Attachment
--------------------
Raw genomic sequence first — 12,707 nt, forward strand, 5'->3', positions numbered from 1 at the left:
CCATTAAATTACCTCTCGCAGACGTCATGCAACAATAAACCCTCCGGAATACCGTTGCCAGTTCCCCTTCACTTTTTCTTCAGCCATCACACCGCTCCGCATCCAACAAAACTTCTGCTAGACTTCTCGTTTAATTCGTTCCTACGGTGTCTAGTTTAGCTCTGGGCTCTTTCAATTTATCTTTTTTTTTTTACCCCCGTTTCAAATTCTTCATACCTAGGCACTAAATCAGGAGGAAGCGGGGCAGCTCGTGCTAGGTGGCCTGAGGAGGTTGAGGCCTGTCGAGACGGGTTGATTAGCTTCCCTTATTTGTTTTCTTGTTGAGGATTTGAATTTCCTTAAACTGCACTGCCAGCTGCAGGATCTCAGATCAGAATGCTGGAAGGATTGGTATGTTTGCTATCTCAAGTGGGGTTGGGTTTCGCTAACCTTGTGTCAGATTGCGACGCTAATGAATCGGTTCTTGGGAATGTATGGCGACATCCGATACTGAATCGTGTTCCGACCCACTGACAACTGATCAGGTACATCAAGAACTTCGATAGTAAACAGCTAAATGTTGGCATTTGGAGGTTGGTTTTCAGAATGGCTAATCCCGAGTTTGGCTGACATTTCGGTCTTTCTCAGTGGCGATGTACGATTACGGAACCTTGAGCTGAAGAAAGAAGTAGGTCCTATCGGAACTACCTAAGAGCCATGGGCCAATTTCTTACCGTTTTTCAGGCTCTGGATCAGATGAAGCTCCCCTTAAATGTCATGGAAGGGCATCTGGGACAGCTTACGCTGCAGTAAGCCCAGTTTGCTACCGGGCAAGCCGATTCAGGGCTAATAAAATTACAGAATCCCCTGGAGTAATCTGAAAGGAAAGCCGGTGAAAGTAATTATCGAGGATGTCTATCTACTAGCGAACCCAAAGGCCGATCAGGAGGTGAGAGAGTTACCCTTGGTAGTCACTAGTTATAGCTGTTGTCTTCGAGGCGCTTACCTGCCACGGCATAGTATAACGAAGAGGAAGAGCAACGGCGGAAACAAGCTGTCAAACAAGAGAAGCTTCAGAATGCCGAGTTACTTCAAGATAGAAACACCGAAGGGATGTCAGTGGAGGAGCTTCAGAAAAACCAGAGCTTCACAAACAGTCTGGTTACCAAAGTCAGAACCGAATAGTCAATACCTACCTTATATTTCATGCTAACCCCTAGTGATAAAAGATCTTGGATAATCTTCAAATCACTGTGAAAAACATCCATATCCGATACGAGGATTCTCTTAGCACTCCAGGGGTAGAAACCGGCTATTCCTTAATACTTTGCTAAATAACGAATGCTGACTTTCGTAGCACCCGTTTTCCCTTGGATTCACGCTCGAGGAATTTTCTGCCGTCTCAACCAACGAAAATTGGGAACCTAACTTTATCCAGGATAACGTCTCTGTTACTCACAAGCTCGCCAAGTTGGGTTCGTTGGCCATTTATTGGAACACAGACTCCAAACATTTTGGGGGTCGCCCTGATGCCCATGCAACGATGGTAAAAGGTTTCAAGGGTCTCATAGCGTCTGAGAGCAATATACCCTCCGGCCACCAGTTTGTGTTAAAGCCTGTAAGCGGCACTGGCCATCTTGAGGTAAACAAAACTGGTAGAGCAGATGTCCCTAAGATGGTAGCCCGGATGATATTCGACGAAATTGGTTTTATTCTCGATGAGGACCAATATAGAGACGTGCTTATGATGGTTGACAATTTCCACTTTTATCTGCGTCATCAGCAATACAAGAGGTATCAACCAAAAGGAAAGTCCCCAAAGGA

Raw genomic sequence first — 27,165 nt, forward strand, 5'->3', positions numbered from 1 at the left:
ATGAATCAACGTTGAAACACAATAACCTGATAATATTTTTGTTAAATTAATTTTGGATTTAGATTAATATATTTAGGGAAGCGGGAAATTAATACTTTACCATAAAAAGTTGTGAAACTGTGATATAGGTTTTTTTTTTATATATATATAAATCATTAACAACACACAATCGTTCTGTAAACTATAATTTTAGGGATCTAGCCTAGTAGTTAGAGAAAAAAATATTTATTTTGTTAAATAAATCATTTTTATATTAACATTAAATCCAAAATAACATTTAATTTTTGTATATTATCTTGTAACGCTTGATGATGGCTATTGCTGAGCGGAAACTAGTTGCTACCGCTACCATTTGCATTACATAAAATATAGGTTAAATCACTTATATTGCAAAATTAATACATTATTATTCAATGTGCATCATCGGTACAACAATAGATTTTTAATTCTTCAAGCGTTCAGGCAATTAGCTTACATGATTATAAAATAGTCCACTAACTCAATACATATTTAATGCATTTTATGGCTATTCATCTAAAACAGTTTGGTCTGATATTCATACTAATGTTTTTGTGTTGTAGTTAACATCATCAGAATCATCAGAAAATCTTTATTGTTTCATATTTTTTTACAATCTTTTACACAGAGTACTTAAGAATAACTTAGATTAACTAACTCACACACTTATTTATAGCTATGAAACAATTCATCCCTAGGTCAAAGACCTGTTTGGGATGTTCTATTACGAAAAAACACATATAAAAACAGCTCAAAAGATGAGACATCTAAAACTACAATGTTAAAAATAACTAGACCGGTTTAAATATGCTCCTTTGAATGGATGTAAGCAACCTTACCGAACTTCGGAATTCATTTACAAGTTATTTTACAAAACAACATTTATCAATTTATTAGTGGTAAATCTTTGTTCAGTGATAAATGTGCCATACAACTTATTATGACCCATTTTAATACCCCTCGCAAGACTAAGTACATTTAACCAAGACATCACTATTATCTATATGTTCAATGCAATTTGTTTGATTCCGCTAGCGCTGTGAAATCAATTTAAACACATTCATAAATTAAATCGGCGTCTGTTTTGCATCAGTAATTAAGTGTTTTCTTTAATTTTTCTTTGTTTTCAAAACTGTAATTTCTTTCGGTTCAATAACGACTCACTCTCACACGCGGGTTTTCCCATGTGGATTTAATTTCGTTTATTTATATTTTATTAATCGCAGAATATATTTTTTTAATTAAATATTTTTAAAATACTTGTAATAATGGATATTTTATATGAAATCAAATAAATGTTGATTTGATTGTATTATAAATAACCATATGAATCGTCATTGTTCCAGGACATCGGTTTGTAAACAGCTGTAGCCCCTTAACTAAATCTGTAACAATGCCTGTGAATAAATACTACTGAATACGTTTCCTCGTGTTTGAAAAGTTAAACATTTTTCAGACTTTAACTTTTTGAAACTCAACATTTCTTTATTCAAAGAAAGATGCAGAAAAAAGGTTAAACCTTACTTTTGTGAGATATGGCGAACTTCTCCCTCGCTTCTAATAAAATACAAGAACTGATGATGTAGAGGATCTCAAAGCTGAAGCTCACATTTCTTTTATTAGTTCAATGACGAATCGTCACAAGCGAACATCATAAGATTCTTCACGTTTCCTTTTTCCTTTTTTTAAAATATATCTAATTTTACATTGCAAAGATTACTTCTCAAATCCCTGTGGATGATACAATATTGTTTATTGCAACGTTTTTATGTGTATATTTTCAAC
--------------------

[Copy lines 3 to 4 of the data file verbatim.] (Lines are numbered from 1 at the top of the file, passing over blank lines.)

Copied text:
Raw genomic sequence first — 27,165 nt, forward strand, 5'->3', positions numbered from 1 at the left:
ATGAATCAACGTTGAAACACAATAACCTGATAATATTTTTGTTAAATTAATTTTGGATTTAGATTAATATATTTAGGGAAGCGGGAAATTAATACTTTACCATAAAAAGTTGTGAAACTGTGATATAGGTTTTTTTTTTATATATATATAAATCATTAACAACACACAATCGTTCTGTAAACTATAATTTTAGGGATCTAGCCTAGTAGTTAGAGAAAAAAATATTTATTTTGTTAAATAAATCATTTTTATATTAACATTAAATCCAAAATAACATTTAATTTTTGTATATTATCTTGTAACGCTTGATGATGGCTATTGCTGAGCGGAAACTAGTTGCTACCGCTACCATTTGCATTACATAAAATATAGGTTAAATCACTTATATTGCAAAATTAATACATTATTATTCAATGTGCATCATCGGTACAACAATAGATTTTTAATTCTTCAAGCGTTCAGGCAATTAGCTTACATGATTATAAAATAGTCCACTAACTCAATACATATTTAATGCATTTTATGGCTATTCATCTAAAACAGTTTGGTCTGATATTCATACTAATGTTTTTGTGTTGTAGTTAACATCATCAGAATCATCAGAAAATCTTTATTGTTTCATATTTTTTTACAATCTTTTACACAGAGTACTTAAGAATAACTTAGATTAACTAACTCACACACTTATTTATAGCTATGAAACAATTCATCCCTAGGTCAAAGACCTGTTTGGGATGTTCTATTACGAAAAAACACATATAAAAACAGCTCAAAAGATGAGACATCTAAAACTACAATGTTAAAAATAACTAGACCGGTTTAAATATGCTCCTTTGAATGGATGTAAGCAACCTTACCGAACTTCGGAATTCATTTACAAGTTATTTTACAAAACAACATTTATCAATTTATTAGTGGTAAATCTTTGTTCAGTGATAAATGTGCCATACAACTTATTATGACCCATTTTAATACCCCTCGCAAGACTAAGTACATTTAACCAAGACATCACTATTATCTATATGTTCAATGCAATTTGTTTGATTCCGCTAGCGCTGTGAAATCAATTTAAACACATTCATAAATTAAATCGGCGTCTGTTTTGCATCAGTAATTAAGTGTTTTCTTTAATTTTTCTTTGTTTTCAAAACTGTAATTTCTTTCGGTTCAATAACGACTCACTCTCACACGCGGGTTTTCCCATGTGGATTTAATTTCGTTTATTTATATTTTATTAATCGCAGAATATATTTTTTTAATTAAATATTTTTAAAATACTTGTAATAATGGATATTTTATATGAAATCAAATAAATGTTGATTTGATTGTATTATAAATAACCATATGAATCGTCATTGTTCCAGGACATCGGTTTGTAAACAGCTGTAGCCCCTTAACTAAATCTGTAACAATGCCTGTGAATAAATACTACTGAATACGTTTCCTCGTGTTTGAAAAGTTAAACATTTTTCAGACTTTAACTTTTTGAAACTCAACATTTCTTTATTCAAAGAAAGATGCAGAAAAAAGGTTAAACCTTACTTTTGTGAGATATGGCGAACTTCTCCCTCGCTTCTAATAAAATACAAGAACTGATGATGTAGAGGATCTCAAAGCTGAAGCTCACATTTCTTTTATTAGTTCAATGACGAATCGTCACAAGCGAACATCATAAGATTCTTCACGTTTCCTTTTTCCTTTTTTTAAAATATATCTAATTTTACATTGCAAAGATTACTTCTCAAATCCCTGTGGATGATACAATATTGTTTATTGCAACGTTTTTATGTGTATATTTTCAAC